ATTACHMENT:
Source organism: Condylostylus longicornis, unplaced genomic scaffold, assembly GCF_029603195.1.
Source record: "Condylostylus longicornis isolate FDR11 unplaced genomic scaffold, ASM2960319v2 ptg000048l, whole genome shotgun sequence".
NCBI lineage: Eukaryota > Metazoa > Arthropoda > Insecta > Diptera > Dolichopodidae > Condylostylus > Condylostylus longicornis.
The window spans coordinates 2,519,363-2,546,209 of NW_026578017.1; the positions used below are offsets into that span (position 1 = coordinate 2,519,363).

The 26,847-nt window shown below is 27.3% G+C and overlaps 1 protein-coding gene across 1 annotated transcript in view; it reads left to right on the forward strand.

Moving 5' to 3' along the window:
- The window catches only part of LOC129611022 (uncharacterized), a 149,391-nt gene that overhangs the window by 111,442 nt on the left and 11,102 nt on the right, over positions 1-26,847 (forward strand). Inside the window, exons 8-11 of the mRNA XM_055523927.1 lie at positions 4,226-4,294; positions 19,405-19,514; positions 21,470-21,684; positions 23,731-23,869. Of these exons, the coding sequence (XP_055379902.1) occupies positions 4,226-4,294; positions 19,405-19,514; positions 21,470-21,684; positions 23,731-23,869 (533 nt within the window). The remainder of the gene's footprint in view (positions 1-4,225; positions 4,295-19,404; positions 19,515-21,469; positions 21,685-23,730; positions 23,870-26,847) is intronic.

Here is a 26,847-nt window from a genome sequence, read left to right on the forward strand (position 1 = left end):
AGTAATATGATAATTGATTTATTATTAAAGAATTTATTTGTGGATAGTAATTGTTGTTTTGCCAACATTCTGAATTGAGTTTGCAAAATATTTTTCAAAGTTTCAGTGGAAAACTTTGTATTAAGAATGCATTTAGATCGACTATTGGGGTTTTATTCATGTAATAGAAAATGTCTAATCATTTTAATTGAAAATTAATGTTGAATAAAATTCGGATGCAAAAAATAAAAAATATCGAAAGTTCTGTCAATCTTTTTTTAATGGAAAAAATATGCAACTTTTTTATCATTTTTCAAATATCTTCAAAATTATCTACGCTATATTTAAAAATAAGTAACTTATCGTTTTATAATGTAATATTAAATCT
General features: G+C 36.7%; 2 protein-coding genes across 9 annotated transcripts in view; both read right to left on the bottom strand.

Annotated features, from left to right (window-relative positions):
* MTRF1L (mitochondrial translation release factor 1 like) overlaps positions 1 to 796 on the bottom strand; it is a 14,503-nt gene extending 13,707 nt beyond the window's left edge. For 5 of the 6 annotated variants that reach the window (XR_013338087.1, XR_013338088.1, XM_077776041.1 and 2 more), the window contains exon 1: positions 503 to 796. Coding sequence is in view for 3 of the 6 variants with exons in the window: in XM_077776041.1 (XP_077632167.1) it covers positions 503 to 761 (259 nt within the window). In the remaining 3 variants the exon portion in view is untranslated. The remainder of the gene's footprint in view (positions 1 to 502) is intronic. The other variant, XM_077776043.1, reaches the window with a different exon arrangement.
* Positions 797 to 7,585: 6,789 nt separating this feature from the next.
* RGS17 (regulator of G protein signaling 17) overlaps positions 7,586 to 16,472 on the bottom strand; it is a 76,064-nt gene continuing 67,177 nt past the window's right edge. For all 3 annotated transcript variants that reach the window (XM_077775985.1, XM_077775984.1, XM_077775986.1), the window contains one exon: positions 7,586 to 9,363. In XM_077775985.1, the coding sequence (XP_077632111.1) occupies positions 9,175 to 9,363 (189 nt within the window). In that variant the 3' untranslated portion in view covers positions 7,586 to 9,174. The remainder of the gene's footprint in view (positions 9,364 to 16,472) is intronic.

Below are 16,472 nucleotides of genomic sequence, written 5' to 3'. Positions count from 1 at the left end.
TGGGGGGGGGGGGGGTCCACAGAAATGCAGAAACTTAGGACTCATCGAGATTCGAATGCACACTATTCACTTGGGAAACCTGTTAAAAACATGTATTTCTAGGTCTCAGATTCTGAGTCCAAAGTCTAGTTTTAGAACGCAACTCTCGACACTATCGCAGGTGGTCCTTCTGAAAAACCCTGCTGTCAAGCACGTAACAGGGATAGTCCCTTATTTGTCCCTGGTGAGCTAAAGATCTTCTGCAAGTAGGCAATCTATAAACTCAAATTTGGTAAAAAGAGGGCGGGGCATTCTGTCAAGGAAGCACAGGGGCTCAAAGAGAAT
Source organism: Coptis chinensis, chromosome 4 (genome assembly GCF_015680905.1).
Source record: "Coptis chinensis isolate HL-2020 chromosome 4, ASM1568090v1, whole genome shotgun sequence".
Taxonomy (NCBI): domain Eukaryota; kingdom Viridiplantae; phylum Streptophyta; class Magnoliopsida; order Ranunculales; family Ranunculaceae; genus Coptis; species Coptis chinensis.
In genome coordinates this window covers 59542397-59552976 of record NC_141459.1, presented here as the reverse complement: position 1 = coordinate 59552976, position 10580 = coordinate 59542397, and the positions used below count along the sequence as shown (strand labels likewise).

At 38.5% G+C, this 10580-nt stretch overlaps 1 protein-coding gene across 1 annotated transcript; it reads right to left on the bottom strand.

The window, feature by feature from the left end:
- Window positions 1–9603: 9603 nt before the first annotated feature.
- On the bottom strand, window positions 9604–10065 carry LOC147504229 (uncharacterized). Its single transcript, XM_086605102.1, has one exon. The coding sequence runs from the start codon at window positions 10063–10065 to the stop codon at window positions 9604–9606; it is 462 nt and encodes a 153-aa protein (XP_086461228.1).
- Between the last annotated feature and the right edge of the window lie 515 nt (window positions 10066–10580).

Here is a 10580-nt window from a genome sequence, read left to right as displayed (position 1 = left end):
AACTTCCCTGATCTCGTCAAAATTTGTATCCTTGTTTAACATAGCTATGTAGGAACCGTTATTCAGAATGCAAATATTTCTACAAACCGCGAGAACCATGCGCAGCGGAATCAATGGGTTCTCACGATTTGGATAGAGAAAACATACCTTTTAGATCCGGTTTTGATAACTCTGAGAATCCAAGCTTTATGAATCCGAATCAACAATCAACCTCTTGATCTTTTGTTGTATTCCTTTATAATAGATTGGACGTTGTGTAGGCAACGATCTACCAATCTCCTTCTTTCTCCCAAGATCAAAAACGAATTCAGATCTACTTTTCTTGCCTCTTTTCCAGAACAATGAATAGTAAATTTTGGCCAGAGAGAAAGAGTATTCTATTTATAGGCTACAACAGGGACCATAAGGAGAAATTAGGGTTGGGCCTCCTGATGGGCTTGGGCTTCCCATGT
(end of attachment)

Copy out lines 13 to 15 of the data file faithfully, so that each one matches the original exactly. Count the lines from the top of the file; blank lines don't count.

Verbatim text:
* Positions 797 to 7,585: 6,789 nt separating this feature from the next.
* RGS17 (regulator of G protein signaling 17) overlaps positions 7,586 to 16,472 on the bottom strand; it is a 76,064-nt gene continuing 67,177 nt past the window's right edge. For all 3 annotated transcript variants that reach the window (XM_077775985.1, XM_077775984.1, XM_077775986.1), the window contains one exon: positions 7,586 to 9,363. In XM_077775985.1, the coding sequence (XP_077632111.1) occupies positions 9,175 to 9,363 (189 nt within the window). In that variant the 3' untranslated portion in view covers positions 7,586 to 9,174. The remainder of the gene's footprint in view (positions 9,364 to 16,472) is intronic.

Below are 16,472 nucleotides of genomic sequence, written 5' to 3'. Positions count from 1 at the left end.